Because of COVID and lack of on-track revenues–not being allowed to have people on-site-our strategy, especially for the summer, was to run a maximum number of races over the high-handle weekends. We were running 11 [races] most Saturdays and Sundays, and nine and 10 [races] Friday over the summer.

We increased field size over the summer from 8.0 last year to 8.4, and in the recently concluded fall meet, the field size was 8.1 compared to 7.4 last year. So, really competitive quality racing, and the horseplayers support that.

TDN: The overall handle was certainly impressive, but as we know ADW revenues aren't as lucrative for the horsemen as wagering at brick and mortar venues. How have the ADW numbers you've seen at Del Mar this year broken down into purse generation?

JR: I'll touch on overall handle just for the moment. Given what I said earlier-that we weren't even sure if we'd race this summer and what that would look like–we ended up with the second highest wagering year in Del Mar's history.

Over $662 million was wagered between the summer and fall meet, and that's second only to 2015, when we had 60 race days–40 in the summer and 20 in the fall–and that resulted in $677 million. So, to have those overall results, we were extremely pleased with that.

Overall, total wagering increased 8% during the summer, and that's with 25% fewer race-days [than 2019]. The recently concluded fall-meet, wagering increased 32% [with 15% more races than 2019]. So, again, extremely solid numbers.

You mention ADW-we knew we were going to sink or swim this year with ADW, due to fans not being allowed on site, and very, very limited brick and mortar wagering. ADW was going to carry us or not. What we saw in the summer, in-state ADW was up 130% and out-of-state was up 70%.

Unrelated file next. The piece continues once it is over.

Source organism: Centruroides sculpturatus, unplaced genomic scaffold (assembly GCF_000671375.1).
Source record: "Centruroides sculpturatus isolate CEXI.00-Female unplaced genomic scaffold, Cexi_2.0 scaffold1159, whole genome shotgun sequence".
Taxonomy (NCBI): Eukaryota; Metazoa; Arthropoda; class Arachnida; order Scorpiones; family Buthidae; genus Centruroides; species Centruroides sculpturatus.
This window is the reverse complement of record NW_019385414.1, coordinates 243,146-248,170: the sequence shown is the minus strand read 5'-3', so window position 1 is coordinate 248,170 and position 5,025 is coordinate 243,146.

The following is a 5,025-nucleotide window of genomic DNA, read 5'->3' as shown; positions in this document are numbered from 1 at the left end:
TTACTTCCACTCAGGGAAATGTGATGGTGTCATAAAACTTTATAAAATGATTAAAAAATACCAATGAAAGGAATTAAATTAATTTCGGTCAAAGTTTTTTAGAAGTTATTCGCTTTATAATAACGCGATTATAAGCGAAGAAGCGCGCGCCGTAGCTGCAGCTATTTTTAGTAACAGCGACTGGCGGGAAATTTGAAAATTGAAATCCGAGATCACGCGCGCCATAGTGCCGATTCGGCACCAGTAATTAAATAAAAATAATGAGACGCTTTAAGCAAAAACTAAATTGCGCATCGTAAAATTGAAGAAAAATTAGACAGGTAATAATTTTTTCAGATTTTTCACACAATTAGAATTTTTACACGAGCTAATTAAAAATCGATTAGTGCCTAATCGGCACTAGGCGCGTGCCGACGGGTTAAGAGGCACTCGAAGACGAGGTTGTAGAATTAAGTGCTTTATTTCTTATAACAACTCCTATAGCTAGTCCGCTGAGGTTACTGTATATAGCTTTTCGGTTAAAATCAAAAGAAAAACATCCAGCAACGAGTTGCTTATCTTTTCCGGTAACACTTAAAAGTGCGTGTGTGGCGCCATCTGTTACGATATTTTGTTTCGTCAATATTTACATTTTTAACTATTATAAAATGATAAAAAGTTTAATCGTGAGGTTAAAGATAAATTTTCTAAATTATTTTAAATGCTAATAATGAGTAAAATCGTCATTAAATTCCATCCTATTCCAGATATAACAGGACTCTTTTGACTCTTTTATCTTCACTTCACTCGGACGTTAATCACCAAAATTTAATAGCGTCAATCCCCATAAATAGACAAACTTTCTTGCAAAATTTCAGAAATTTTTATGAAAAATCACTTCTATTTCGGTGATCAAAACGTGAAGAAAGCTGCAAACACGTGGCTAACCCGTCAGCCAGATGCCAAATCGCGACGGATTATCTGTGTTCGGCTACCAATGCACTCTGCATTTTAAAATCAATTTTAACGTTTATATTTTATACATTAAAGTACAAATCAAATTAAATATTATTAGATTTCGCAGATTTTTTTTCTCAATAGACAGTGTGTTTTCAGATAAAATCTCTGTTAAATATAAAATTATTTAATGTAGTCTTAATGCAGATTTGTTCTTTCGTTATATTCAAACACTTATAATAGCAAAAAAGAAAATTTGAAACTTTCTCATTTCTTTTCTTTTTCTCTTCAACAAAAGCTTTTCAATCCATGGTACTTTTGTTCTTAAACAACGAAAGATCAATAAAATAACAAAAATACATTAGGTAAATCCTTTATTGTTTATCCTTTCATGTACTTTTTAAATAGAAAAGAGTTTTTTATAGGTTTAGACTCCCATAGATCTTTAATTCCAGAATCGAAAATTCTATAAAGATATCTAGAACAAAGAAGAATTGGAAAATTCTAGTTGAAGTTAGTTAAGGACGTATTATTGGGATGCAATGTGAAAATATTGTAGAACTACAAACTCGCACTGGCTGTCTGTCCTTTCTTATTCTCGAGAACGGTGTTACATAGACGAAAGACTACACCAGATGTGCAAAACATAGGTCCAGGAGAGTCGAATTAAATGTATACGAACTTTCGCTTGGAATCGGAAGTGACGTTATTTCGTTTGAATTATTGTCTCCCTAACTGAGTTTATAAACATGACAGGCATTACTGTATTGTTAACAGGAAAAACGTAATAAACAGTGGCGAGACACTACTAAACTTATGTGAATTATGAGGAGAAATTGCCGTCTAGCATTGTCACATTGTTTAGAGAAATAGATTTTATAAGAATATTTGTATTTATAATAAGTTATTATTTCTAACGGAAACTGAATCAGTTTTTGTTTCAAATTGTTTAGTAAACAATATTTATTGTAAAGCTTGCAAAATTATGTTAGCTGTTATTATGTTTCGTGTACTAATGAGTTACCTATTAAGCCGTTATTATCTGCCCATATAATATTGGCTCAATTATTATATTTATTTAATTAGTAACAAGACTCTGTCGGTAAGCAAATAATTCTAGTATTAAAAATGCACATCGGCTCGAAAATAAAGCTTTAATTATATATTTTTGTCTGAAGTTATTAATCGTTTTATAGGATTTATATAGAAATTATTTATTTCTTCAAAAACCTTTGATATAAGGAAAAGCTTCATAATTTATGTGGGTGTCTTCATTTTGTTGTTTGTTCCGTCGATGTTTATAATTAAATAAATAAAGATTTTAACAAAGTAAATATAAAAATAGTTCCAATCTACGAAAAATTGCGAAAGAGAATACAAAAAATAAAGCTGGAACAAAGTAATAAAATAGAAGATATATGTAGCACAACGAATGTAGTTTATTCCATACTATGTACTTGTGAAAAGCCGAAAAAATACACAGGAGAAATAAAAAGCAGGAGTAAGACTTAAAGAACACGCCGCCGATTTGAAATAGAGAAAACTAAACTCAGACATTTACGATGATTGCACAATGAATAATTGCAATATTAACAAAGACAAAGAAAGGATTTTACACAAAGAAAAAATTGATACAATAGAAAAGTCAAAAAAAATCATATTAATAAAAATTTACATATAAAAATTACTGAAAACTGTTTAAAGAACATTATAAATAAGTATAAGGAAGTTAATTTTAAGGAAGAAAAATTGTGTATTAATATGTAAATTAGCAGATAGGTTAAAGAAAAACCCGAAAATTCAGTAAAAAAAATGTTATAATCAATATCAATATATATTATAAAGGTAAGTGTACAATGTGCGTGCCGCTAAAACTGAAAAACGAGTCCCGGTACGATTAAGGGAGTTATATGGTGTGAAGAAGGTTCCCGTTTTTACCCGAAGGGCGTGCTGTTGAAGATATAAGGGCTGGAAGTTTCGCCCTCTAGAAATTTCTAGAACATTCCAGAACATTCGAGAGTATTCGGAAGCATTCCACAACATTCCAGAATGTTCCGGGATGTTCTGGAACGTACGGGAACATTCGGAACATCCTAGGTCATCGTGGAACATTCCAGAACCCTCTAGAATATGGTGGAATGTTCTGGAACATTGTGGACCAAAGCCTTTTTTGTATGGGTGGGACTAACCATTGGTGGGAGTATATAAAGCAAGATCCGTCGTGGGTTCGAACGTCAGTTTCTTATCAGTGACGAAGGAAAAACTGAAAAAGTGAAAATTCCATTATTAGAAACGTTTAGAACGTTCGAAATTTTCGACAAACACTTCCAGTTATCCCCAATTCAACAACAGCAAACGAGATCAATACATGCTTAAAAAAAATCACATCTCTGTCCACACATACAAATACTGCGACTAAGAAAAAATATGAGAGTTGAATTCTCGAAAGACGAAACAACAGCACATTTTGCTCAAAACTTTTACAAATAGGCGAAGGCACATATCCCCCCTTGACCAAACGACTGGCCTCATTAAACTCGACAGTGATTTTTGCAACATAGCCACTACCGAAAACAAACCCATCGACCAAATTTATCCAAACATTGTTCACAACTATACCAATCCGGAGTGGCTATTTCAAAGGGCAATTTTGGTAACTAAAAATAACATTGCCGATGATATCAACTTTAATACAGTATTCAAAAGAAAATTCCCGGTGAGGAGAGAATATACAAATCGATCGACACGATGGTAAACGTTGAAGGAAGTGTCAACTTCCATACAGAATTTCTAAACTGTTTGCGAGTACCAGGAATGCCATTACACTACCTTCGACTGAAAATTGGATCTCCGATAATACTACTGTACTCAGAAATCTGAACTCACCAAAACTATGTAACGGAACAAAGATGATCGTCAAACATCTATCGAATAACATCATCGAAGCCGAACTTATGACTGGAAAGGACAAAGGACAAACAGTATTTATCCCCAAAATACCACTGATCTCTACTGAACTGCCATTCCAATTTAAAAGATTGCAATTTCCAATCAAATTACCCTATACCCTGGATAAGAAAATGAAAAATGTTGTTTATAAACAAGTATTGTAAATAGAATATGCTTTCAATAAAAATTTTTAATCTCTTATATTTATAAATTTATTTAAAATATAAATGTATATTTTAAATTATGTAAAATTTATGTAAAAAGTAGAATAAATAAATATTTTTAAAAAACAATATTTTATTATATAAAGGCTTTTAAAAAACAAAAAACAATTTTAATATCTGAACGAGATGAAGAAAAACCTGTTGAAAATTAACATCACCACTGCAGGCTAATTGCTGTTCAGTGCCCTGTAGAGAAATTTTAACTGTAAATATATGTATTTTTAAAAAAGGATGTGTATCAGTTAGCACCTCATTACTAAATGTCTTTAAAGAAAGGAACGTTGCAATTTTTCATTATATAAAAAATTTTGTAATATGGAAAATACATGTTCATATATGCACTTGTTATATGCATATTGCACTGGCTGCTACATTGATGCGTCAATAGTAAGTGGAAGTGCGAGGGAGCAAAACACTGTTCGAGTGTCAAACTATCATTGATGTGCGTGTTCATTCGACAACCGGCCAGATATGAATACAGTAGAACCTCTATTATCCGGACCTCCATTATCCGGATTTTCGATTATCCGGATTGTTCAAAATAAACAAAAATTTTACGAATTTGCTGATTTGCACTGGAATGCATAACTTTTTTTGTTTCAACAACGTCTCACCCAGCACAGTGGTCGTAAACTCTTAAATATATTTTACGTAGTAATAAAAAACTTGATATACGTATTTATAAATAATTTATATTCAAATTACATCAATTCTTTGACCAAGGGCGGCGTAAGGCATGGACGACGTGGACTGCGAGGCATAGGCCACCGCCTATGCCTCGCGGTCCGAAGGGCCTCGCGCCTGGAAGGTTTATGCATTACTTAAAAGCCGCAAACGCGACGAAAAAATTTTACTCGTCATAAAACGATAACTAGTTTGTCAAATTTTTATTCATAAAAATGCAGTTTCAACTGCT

But, in looking at the fall, there was some trepidation our end–we didn't know if those numbers would hold. With college football and NFL coming back, would those online players shift to other sports? Fortunately for us, ADW numbers held-in fact, they increased. In-state ADW this fall was up 139% [on 2019], and out-of-state increased 108%.

While we had a really strong racing product, you've got to give some credit to ADWs, like our terrific partner TVG. Folks like TVG, when racing was the only game in town, they picked up new customers, and they did a very good job at retaining those customers with aggressive marketing.

As it relates to purses, ADW generated this year more than 60% of purses. Last year, ADW was responsible for 27% of our purse generation. So, with COVID restrictions, and the loss of nearly all of our high-margin on-track wagering-along with about two-thirds of the California on-track wagering network purse generation-you total that up for Del Mar, and that's $115 million in loss of handle.

But even with that loss of high-margin handle, we were still able to pay out approximately $22.5 million in purses, and that's level with last year. So, to have that $115 million yanked out from under you–and again, that's high-margin on-track handle–to deliver purse generation of right around $22.5 million is significant.